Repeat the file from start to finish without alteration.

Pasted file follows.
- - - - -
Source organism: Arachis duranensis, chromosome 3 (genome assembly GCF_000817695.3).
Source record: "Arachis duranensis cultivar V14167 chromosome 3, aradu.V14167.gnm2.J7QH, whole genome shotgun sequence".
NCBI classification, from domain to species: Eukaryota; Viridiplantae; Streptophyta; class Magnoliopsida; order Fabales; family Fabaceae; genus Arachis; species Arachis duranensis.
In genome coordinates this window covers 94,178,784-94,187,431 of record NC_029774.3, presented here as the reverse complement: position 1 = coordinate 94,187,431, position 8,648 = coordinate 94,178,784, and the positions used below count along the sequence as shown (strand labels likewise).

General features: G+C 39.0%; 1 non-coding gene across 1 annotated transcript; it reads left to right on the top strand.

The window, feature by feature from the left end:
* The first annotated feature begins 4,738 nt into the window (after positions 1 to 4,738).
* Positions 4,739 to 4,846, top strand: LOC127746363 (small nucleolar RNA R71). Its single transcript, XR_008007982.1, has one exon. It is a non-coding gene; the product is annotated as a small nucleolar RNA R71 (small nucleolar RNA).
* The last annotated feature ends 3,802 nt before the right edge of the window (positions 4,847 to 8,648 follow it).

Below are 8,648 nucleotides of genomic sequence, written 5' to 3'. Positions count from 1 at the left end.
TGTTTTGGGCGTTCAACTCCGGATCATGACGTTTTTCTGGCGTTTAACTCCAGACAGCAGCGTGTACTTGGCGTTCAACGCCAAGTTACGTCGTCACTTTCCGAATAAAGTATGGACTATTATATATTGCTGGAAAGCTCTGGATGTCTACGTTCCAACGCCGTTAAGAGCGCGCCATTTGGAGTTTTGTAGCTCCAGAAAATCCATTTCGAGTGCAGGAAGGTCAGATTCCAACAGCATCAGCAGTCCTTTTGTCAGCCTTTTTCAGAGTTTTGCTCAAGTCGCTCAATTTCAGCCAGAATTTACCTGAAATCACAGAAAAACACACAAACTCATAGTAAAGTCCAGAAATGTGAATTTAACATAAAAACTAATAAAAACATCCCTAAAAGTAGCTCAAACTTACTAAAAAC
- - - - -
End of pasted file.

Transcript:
Source organism: Arachis duranensis, chromosome 3 (genome assembly GCF_000817695.3).
Source record: "Arachis duranensis cultivar V14167 chromosome 3, aradu.V14167.gnm2.J7QH, whole genome shotgun sequence".
NCBI classification, from domain to species: Eukaryota; Viridiplantae; Streptophyta; class Magnoliopsida; order Fabales; family Fabaceae; genus Arachis; species Arachis duranensis.
In genome coordinates this window covers 94,178,784-94,187,431 of record NC_029774.3, presented here as the reverse complement: position 1 = coordinate 94,187,431, position 8,648 = coordinate 94,178,784, and the positions used below count along the sequence as shown (strand labels likewise).

General features: G+C 39.0%; 1 non-coding gene across 1 annotated transcript; it reads left to right on the top strand.

The window, feature by feature from the left end:
* The first annotated feature begins 4,738 nt into the window (after positions 1 to 4,738).
* Positions 4,739 to 4,846, top strand: LOC127746363 (small nucleolar RNA R71). Its single transcript, XR_008007982.1, has one exon. It is a non-coding gene; the product is annotated as a small nucleolar RNA R71 (small nucleolar RNA).
* The last annotated feature ends 3,802 nt before the right edge of the window (positions 4,847 to 8,648 follow it).

Below are 8,648 nucleotides of genomic sequence, written 5' to 3'. Positions count from 1 at the left end.
TGTTTTGGGCGTTCAACTCCGGATCATGACGTTTTTCTGGCGTTTAACTCCAGACAGCAGCGTGTACTTGGCGTTCAACGCCAAGTTACGTCGTCACTTTCCGAATAAAGTATGGACTATTATATATTGCTGGAAAGCTCTGGATGTCTACGTTCCAACGCCGTTAAGAGCGCGCCATTTGGAGTTTTGTAGCTCCAGAAAATCCATTTCGAGTGCAGGAAGGTCAGATTCCAACAGCATCAGCAGTCCTTTTGTCAGCCTTTTTCAGAGTTTTGCTCAAGTCGCTCAATTTCAGCCAGAATTTACCTGAAATCACAGAAAAACACACAAACTCATAGTAAAGTCCAGAAATGTGAATTTAACATAAAAACTAATAAAAACATCCCTAAAAGTAGCTCAAACTTACTAAAAAC